Ever since I learned of the term virtue signaling, I've always felt slightly self-reprehensible whenever I shared a #blacklivesmatter post on my Instagram story or retweeted a socially charged tweet. The guilt is valid, and I've been thinking more and more about how to add some substance behind the futile social media support I offer to causes that I am "passionate" about.
In light of the current situation in the United States triggered by the death of George Floyd, my team and I got together to come up with a way to show our support for those affected that goes beyond the facade of virtue signaling. Here's what we came up with.
First, we need to remember that this is not an isolated incident, so we need to stop treating it as such. It is systemic. This means that is an ingrained part of American society. It is not caused by a single person's — or even a collection of people's — bigotry or ignorance, but it is rooted deeply into the system that runs this country —hence systemic. This is an ongoing problem that requires continuous effort towards a solution meaning that one donation, one book, or one change of view will not magically erase this issue. This requires a generational paradigm shift.
Here are the four things that we decided we would work on ourselves to help, and I hope that sharing these will help us move forward together as a society.
We found that education is the most important thing that we can do to help the situation —personal education on why the system exists in the first place. It's startling to see that so many people have no understanding to why systematic racism exists beyond "because slavery." The word systemic gets thrown around like a buzzword now. We need to rein the word back in from buzzword-land by educating ourselves, and the best way to do so is through books. Artist Jane Mount has a post on Instagram that contains several community suggested books. See below for some immediately accessible ones we have been suggested / ones that we are currently reading.
So You Want to Talk About Race, Ijeoma Oluo
How to Be an Antiracist, Ibram X. Kendi
Stamped: Racism, Antiracism, and You, Jason Reynolds
I Know Why The Caged Bird Sings, Maya Angelou
Between the World and Me, Ta-Nehisi Coates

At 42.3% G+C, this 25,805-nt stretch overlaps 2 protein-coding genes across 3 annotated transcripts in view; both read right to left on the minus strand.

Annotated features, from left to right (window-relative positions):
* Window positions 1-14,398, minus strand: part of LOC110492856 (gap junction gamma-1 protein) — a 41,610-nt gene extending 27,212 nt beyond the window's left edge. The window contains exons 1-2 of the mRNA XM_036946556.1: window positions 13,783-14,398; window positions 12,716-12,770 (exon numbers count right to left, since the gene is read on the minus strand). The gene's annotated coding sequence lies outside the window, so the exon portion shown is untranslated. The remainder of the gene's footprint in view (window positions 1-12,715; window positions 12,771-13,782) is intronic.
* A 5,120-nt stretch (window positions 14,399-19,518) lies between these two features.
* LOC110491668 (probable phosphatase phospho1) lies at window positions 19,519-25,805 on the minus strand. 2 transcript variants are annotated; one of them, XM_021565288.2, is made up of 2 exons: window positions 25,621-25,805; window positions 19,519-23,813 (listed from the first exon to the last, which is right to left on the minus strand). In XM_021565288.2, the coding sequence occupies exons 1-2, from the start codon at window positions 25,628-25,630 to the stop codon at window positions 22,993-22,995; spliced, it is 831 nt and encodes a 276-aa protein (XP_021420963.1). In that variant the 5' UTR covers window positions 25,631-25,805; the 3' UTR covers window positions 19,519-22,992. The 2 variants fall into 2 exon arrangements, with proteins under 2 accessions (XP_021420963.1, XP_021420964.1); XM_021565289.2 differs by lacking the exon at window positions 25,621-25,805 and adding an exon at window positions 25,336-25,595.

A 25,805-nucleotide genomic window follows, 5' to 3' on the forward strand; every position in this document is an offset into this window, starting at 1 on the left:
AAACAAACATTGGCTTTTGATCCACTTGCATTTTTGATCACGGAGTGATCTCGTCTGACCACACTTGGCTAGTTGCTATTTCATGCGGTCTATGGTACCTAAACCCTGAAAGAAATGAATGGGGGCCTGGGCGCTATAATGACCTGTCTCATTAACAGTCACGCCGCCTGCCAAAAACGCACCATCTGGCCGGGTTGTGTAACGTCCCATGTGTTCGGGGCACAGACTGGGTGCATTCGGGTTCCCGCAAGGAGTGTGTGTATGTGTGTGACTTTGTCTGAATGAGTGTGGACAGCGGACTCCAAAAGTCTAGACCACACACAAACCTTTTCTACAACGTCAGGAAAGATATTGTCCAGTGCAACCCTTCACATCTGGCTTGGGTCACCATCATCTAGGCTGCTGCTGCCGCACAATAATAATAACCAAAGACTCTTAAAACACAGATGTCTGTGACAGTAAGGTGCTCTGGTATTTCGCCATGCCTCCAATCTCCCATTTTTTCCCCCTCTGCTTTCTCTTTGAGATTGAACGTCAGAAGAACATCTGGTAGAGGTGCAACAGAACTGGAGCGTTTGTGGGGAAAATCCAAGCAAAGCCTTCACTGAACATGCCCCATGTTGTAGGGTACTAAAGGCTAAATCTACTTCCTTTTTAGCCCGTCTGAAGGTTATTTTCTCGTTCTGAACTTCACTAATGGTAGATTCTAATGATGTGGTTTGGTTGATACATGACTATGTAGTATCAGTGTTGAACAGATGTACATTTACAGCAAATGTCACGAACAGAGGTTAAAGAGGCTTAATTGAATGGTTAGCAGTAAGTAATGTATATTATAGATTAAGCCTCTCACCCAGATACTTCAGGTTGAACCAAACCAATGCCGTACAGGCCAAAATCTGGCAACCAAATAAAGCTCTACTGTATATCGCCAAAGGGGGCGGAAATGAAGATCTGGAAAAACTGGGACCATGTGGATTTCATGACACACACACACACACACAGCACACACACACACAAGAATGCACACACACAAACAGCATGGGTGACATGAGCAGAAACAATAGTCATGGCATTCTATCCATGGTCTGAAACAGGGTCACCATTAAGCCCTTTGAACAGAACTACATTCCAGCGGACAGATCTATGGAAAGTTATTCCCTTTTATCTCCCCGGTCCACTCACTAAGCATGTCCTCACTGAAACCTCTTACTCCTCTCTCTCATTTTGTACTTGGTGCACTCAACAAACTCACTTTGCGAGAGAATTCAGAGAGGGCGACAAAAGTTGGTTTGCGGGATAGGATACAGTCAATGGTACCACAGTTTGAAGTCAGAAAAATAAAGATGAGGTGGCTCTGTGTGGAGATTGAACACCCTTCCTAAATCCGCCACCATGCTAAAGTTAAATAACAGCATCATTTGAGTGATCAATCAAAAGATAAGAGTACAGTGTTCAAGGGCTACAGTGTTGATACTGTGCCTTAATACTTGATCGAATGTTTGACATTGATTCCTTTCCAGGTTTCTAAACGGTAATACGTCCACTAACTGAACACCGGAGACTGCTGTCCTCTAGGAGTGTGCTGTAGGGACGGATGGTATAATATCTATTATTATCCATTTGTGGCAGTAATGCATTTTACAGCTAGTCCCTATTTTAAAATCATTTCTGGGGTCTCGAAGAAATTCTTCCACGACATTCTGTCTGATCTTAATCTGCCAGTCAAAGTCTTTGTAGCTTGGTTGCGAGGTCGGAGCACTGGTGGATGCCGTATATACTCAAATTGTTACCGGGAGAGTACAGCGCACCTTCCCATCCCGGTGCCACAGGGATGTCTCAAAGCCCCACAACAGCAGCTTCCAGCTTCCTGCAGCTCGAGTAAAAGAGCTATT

My founders and I are not black (three Asian-Americans and one Italian-American). We are seeking to be a part of the conversation by reaching out to those affected. We found that it is exceedingly crucial here, however, to know that we start not as a full participant in the conversation but only as a listener. And it is our duty to be a good listener. This Twitter thread is a good resource. Listen and be receptive to the community.
Organizing peacefully helps show solidarity and support. We need to exercise our First Amendment rights to lawfully assemble. Social media is a great resource for finding out when and where to gather. We follow https://twitter.com/blmla. We believe that our support, presence, and bodies will make a difference.
While we encourage people to utilize their voices and ability to gather, we strongly condemn violence directed towards fellow humans.
You can also participate in our democratic processes by voting in local elections for both representatives and legislation. Take particular notice to the ones that speak on police reform and defunding. In addition to voting, you can also directly reach out to the legislators that represent your area. While petitions are readily available on the internet, we suggest getting together with your friends to compose strong letters for your representatives. Below are a few resources we like taking advantage of.
Protestors are the ones on the front lines pushing for change to happen. It could be dangerous and potentially life-threatening. If one cannot physically participate in that, then they can donate to organizations that help protestors with jail bails, legal support, and much more.
https://minnesotafreedomfund.org/ - The MFF has received over $2 million in donations now, and we encourage contributions to be made elsewhere.
It is not enough to just like or retweet what we think should happen. We need to understand that we are all fully capable agents of change, and change must be brought forth by a conscious, earnest, and active effort. Our empathy for one another strengthens and forwards the embracing of inclusivity and diversity.
At the time of this writing, my founders and I have contributed what we could to the foundations listed above.